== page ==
For some downtime, I’ve been practising scales on a couple of different harmonicas, and thought it would be a good excuse to update my harmonica tuning app.
The new version now provides a comprehensive list of all playable scales for any tuning, in addition to the chords it identified before.
I’m very pleased with how the feature turned out. It was simple to code and includes the neat use of a canvas to overlay arrows onto a set of HTML controls. The controls are laid out in a table and the transparent canvas draws arrows between them based on their screen coordinates as reported by the DOM.
I just listened to a video about web intents and one of the questions that came up was:
How will web intents handle verbs like ‘edit’ where the application desired would be as dependent on the context as on the file type? e.g. Editing an audio file that’s a song, I want to open it in GarageBand vs general sound in Audacity.
The Audacity/GarageBand question reminded me of something that’s been twisting away in my mind: I really think web intents would benefit from using prefix matching on verb hierarchies.
The idea may already have been discussed and dismissed, but I think its a big net-win. For example it would allow a developer to distinguish between edit/resample (Audacity) edit/compose (GarageBand).
Instead of an action being limited to a single verb, an intent action could (optionally) include a nest verbs, each more specific than the last. An edit/compose intent would be matched by services that declare the same edit/compose action, but also by the less specific edit action.
It provides valuable contextual information to the service and importantly assists the UA to make sensible suggestions to the user (its hard to imagine the number of matching services there could be when intents are declared on the open web); services that match the action most specifically could be given more prominence to the user.
I also have a hunch that it would encourage developers to introduce (sub)verbs where it’s useful whereas the flat verb namespace at present discourages it; I think developers would struggle to justify introducing a new verb (eg. compose) when no client apps support it yet: no one is going to discover their application. Whereas if it hangs under edit/compose then they know that their service will still be discovered (by matching the universal edit intent). Then, when the client app developers see this new, more specific intent action being used by services, they might be encouraged to adopt it knowing that it may give their users a better experience because it returns more meaningful matches without excluding services that continue to declare the more general edit verb.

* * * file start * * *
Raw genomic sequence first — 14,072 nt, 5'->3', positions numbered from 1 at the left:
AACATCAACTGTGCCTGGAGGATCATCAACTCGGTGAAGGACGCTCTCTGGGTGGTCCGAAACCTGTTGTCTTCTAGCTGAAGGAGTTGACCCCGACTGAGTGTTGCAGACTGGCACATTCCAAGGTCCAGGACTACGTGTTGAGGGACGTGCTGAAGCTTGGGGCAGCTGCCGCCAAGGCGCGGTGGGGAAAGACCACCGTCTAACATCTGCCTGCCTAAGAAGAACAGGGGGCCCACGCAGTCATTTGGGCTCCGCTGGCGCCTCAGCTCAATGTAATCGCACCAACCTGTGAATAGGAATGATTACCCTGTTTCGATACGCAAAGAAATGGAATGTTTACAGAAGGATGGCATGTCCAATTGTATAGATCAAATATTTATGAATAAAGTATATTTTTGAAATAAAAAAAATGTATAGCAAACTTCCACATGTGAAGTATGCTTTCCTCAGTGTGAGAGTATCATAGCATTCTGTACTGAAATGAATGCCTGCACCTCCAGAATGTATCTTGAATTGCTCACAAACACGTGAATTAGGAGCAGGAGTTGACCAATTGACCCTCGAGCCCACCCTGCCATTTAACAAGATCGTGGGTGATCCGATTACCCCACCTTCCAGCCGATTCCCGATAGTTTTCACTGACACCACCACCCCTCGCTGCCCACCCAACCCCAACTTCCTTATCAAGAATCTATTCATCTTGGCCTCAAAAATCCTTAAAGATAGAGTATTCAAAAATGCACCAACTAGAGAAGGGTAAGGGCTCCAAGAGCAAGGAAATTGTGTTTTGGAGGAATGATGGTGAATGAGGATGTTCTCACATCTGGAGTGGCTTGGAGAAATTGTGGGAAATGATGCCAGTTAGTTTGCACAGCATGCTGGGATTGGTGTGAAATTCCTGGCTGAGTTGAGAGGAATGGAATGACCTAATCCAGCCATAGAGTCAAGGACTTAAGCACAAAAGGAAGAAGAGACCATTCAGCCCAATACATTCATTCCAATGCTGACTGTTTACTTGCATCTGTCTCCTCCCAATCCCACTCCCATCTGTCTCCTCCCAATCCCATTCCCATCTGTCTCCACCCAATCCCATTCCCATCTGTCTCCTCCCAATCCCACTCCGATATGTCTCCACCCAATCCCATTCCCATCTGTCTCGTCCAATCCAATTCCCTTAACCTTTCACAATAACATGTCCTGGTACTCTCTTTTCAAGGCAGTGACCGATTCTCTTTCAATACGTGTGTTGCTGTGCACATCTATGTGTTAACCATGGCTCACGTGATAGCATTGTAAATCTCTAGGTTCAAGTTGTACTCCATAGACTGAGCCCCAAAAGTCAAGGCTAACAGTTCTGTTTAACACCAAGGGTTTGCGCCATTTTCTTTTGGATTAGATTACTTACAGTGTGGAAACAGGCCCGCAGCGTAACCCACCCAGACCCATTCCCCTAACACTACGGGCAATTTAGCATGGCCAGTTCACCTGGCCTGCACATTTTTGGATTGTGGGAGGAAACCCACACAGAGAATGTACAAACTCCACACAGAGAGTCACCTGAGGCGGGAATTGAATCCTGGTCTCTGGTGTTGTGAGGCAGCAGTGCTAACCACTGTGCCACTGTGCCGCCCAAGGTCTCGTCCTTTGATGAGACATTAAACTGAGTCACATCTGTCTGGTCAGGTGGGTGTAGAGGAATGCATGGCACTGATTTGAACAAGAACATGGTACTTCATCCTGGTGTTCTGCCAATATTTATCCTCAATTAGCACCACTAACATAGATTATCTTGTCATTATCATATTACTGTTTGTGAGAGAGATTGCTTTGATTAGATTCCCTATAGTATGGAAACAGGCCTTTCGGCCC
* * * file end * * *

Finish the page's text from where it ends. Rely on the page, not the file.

I came to these conclusions when I settled on the idea that analyze would be a very good standard intent verb; it covers a large number of common cases that are not covered at all by the verbs you have already. But on its own it might not be specific enough and from my perspective it’s the same problem with edit in this scenario.
Given an image, analyze/translate might translate the text inside the image, analyze/scan might scan a barcode and analyze/recognize might perform image recognition. Google Goggles can do all three and is the epitome of an application that would simply register itself for the analyze verb.
One can argue that a flat verb namespace is simpler; it is, but it isn’t in the interests of developers and the cost will ultimately be borne by users who will be left picking through large pools of applications for the ones they want to use.
British Member of Parliament launches eponymously named topical/political twitter service but makes launch US only. I would have said it’s a hoax but you couldn’t make it up.
What sort of elected representative diverts her energy away from her responsibilities to her constituents to create a platform that facilitates political discussion for her own financial benefit while at the same time excluding the very people who voted her into the offices she’s now exploiting?
Have you ever experienced a really nasty taste on your tongue that made you involuntarily do something with mouth between blowing a raspberry and spitting? Yeah, that.
The answer incidentally is Louise Mensch MP. Could the good people of Corby please do something about this, thanks.